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Hills a vaccination blackspot

A PUPPET show promoting immunisation is one of 10 recommendations endorsed by the Shire of Kalamunda to boost vaccination rates which are amongst the worst in Australia.

It complements last week’s announcement by Health Minister John Day that Mundaring and Kalamunda will be targeted in a plan to boost lagging immunisation rates.

Mr Day launched the WA Immunisation Strategy 2016-2020 that identified the education of parents-to-be as a key to lifting childhood immunisation.

“We need to help parents do better for their children,” he said.

“In the metropolitan area Mundaring, Cottesloe and Claremont, have reported some of the lowest vaccination rates for children under five years of age.

“Data indicates that one to two per cent of families object to vaccination, this shows most parents are supportive of immunisation, but may need assistance to overcome barriers to immunisation.

“This strategy aims to help close that gap, including introducing SMS reminders for parents, home visits for high-risk children and improved school vaccination record-keeping.”

The WA Health Department’s statewide notifiable diseases weekly report has so far this year recorded 670 cases of whooping cough and 432 cases of mumps, well up on 2014 where eight cases were recorded.

There have been 262 cases of chickenpox, up from last year’s total of 225 cases.

There has been one reported case of measles in WA. Mr Day said as part of the strategy WA Health will launch an immunisation course for midwives to improve education in this health provider group, who he said are a trusted source of information for pregnant women.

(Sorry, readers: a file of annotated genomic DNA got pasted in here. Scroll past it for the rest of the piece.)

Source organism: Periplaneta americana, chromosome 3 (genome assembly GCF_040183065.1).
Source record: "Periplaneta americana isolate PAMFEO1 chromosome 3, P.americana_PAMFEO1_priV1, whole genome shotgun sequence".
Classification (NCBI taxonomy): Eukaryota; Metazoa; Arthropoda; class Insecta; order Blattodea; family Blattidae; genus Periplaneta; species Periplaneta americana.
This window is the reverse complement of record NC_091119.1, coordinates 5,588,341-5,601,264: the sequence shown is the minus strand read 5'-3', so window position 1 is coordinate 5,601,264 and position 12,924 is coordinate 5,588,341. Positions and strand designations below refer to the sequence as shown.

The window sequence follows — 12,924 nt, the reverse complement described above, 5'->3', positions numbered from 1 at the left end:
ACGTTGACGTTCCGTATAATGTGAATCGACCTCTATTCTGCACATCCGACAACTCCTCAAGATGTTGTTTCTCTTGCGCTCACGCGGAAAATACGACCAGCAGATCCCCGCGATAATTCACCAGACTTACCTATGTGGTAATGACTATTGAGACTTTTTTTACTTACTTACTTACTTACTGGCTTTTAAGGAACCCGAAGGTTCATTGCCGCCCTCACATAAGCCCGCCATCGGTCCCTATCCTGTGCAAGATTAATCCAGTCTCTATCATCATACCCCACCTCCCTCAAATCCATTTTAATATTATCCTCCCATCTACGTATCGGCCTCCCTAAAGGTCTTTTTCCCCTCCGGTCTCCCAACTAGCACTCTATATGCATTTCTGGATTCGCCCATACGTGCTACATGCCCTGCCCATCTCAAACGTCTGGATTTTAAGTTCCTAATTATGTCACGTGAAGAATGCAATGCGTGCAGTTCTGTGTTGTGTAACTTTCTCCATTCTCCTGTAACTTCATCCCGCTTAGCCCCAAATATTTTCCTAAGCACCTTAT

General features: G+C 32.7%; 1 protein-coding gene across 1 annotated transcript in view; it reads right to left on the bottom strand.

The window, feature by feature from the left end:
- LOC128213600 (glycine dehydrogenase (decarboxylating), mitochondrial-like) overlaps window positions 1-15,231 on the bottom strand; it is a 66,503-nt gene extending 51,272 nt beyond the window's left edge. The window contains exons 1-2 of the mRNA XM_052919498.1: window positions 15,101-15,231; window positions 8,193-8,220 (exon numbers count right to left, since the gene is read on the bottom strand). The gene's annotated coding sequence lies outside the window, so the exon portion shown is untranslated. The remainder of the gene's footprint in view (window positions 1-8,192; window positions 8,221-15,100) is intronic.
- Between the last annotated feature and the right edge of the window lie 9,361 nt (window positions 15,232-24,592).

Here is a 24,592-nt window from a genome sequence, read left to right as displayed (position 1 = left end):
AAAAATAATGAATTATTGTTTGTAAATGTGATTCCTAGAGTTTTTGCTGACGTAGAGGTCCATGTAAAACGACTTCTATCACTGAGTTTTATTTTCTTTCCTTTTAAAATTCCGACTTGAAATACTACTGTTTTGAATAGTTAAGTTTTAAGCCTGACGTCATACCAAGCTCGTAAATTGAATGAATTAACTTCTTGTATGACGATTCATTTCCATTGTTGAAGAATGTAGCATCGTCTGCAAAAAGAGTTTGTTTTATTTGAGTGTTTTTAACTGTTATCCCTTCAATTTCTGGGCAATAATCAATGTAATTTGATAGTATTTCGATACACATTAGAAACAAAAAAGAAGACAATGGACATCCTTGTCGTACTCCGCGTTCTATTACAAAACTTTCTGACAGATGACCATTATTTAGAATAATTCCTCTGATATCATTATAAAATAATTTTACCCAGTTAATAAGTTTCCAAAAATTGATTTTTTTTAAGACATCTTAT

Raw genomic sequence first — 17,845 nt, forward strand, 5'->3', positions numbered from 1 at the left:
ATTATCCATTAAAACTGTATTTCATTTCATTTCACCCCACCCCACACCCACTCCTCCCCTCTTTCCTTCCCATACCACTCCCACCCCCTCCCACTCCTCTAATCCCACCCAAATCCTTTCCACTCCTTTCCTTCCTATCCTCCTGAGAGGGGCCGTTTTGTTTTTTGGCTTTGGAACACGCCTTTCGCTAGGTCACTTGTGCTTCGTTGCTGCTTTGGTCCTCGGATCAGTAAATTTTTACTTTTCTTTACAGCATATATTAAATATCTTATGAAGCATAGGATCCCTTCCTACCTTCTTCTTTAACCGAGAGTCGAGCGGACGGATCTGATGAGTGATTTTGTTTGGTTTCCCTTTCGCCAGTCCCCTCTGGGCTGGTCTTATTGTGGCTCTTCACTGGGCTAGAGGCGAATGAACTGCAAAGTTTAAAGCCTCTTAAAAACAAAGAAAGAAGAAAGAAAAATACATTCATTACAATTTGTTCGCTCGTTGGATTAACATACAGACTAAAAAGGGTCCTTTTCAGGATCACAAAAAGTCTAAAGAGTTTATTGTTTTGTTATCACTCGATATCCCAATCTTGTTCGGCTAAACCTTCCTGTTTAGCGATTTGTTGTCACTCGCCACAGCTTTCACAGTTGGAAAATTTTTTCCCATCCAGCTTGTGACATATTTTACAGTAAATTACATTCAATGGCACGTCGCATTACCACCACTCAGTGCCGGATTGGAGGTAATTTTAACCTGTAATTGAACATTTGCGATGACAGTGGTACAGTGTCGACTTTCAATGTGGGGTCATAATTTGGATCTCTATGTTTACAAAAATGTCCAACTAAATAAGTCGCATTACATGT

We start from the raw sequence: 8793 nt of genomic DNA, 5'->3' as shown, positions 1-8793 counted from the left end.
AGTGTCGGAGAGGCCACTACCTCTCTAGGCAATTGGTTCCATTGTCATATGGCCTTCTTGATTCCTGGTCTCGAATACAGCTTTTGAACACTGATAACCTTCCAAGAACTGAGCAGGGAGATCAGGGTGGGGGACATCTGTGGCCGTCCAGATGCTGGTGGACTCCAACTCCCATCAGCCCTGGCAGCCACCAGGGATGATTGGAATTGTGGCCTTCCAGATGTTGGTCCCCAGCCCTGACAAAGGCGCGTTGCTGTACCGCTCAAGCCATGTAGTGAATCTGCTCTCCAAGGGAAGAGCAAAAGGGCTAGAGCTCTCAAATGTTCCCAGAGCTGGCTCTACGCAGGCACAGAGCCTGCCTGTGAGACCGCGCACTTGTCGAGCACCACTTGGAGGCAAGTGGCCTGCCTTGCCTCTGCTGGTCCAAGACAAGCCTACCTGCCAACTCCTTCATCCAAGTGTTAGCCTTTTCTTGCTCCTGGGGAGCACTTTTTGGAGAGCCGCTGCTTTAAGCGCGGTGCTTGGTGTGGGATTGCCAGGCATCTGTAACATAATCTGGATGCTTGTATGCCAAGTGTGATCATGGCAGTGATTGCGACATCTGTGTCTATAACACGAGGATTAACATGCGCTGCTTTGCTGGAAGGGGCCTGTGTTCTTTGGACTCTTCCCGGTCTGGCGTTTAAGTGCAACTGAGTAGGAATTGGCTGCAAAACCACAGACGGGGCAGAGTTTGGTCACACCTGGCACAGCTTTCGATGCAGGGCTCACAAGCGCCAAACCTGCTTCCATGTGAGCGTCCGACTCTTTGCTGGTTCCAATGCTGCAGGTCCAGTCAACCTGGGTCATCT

“Much of the Perth metropolitan area falls below the current national average of 91.3 per cent for fully vaccinated two-year-olds,” he said.

“This strategy will be complemented by legislation to allow nurses and other trained health professionals to vaccinate, simplifying and increasing access to immunisation.

“There are still too many vaccine-preventable diseases occurring in WA, with consequences including increased doctor visits, absence from work and school, hospitalisation, permanent disability and premature death.”

High Wycombe child health nurse Sara Lohmeyer said short of clean water, immunisation saved more lives around the world than anything else.

“I am an immunisation officer and am particularly passionate about parents being correctly educated regarding immunisations,” she said.

“A plan to raise immunisation education and rates will always be a welcomed initiative but it would also need to have a foundation that is factual.”

The Shire of Kalamunda’s Immunisation Report found vaccine preventable diseases in the shire were nearly one-and-a-half times higher than the metropolitan average.

“The vaccination rate for five year old children in the postcode 6076 is 82.8 per cent,” the report said.

“This is within the 20 poorest performing localities in the country.”

The shire will survey parents to identify if current low levels of vaccination in the five-year-old age group are a result of complacency or vaccine hesitancy.

It will also investigate if low levels of vaccination in the one-year-old age group in Wattle Grove is linked to language or cultural barriers within the local immigrant population.


About Sarah Brookes

Sarah is an award-winning journalist (2016 WA Media Awards - Best Three Suburban Newspaper Stories) who has covered our Mundaring and Kalamunda editions since 2011. She went to Eastern Hills Senior High School before studying chemistry and biology at university. Staring down a microscope two years into her degree she realised a future in science wasn’t for her – journalism was. Sarah lived in Europe before re-settling in Darlington, where her family has lived for three generations, with her two children. She has worked for various government agencies and Media Monitors. Sarah is a media junkie who loves talkback radio and devours the weekend papers.

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